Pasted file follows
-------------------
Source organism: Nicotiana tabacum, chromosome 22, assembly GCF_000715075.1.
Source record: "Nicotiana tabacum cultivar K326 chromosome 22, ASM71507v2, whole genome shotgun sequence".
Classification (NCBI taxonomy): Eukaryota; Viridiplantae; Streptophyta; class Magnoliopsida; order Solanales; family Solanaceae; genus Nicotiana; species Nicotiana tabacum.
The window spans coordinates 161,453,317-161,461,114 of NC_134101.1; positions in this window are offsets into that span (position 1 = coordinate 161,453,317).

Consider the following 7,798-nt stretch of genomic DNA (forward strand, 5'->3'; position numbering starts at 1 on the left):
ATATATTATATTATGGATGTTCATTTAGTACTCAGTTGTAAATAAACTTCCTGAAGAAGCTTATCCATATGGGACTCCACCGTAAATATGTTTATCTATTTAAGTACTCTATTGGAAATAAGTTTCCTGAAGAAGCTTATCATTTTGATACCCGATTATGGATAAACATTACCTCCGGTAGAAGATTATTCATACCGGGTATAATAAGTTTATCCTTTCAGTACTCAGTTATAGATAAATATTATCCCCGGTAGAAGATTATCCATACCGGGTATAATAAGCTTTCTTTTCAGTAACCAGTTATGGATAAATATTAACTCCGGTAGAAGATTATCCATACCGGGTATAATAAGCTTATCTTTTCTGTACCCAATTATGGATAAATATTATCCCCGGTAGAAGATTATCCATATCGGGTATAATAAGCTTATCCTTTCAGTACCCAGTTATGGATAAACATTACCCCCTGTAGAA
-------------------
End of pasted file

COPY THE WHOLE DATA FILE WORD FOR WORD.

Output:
Source organism: Nicotiana tabacum, chromosome 22, assembly GCF_000715075.1.
Source record: "Nicotiana tabacum cultivar K326 chromosome 22, ASM71507v2, whole genome shotgun sequence".
Classification (NCBI taxonomy): Eukaryota; Viridiplantae; Streptophyta; class Magnoliopsida; order Solanales; family Solanaceae; genus Nicotiana; species Nicotiana tabacum.
The window spans coordinates 161,453,317-161,461,114 of NC_134101.1; positions in this window are offsets into that span (position 1 = coordinate 161,453,317).

Consider the following 7,798-nt stretch of genomic DNA (forward strand, 5'->3'; position numbering starts at 1 on the left):
ATATATTATATTATGGATGTTCATTTAGTACTCAGTTGTAAATAAACTTCCTGAAGAAGCTTATCCATATGGGACTCCACCGTAAATATGTTTATCTATTTAAGTACTCTATTGGAAATAAGTTTCCTGAAGAAGCTTATCATTTTGATACCCGATTATGGATAAACATTACCTCCGGTAGAAGATTATTCATACCGGGTATAATAAGTTTATCCTTTCAGTACTCAGTTATAGATAAATATTATCCCCGGTAGAAGATTATCCATACCGGGTATAATAAGCTTTCTTTTCAGTAACCAGTTATGGATAAATATTAACTCCGGTAGAAGATTATCCATACCGGGTATAATAAGCTTATCTTTTCTGTACCCAATTATGGATAAATATTATCCCCGGTAGAAGATTATCCATATCGGGTATAATAAGCTTATCCTTTCAGTACCCAGTTATGGATAAACATTACCCCCTGTAGAA